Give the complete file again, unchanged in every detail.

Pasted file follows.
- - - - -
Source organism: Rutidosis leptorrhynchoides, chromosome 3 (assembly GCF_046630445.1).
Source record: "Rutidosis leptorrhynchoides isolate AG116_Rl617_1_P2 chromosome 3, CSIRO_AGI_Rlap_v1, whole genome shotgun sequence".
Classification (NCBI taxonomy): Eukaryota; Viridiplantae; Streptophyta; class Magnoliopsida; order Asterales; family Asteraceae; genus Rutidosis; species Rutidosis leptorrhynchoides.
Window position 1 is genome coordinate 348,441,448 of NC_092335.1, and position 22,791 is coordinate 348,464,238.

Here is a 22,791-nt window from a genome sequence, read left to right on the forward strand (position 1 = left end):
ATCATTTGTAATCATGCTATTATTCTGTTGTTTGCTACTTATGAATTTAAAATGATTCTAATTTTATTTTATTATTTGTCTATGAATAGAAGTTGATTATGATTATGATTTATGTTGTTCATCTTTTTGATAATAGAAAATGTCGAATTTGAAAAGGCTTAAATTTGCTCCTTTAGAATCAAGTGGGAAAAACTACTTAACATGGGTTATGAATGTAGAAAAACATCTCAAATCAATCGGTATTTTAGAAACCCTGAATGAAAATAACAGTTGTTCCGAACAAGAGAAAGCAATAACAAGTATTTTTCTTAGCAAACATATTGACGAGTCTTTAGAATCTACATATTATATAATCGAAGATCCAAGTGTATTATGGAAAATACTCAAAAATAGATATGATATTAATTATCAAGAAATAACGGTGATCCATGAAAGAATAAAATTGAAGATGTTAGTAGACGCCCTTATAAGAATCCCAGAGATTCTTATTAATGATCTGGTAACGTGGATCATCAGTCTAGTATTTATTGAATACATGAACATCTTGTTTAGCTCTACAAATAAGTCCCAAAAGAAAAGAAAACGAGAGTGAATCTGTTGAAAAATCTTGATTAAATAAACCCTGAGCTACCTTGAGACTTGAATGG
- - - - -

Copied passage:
Source organism: Rutidosis leptorrhynchoides, chromosome 3 (assembly GCF_046630445.1).
Source record: "Rutidosis leptorrhynchoides isolate AG116_Rl617_1_P2 chromosome 3, CSIRO_AGI_Rlap_v1, whole genome shotgun sequence".
Classification (NCBI taxonomy): Eukaryota; Viridiplantae; Streptophyta; class Magnoliopsida; order Asterales; family Asteraceae; genus Rutidosis; species Rutidosis leptorrhynchoides.
Window position 1 is genome coordinate 348,441,448 of NC_092335.1, and position 22,791 is coordinate 348,464,238.

Here is a 22,791-nt window from a genome sequence, read left to right on the forward strand (position 1 = left end):
ATCATTTGTAATCATGCTATTATTCTGTTGTTTGCTACTTATGAATTTAAAATGATTCTAATTTTATTTTATTATTTGTCTATGAATAGAAGTTGATTATGATTATGATTTATGTTGTTCATCTTTTTGATAATAGAAAATGTCGAATTTGAAAAGGCTTAAATTTGCTCCTTTAGAATCAAGTGGGAAAAACTACTTAACATGGGTTATGAATGTAGAAAAACATCTCAAATCAATCGGTATTTTAGAAACCCTGAATGAAAATAACAGTTGTTCCGAACAAGAGAAAGCAATAACAAGTATTTTTCTTAGCAAACATATTGACGAGTCTTTAGAATCTACATATTATATAATCGAAGATCCAAGTGTATTATGGAAAATACTCAAAAATAGATATGATATTAATTATCAAGAAATAACGGTGATCCATGAAAGAATAAAATTGAAGATGTTAGTAGACGCCCTTATAAGAATCCCAGAGATTCTTATTAATGATCTGGTAACGTGGATCATCAGTCTAGTATTTATTGAATACATGAACATCTTGTTTAGCTCTACAAATAAGTCCCAAAAGAAAAGAAAACGAGAGTGAATCTGTTGAAAAATCTTGATTAAATAAACCCTGAGCTACCTTGAGACTTGAATGG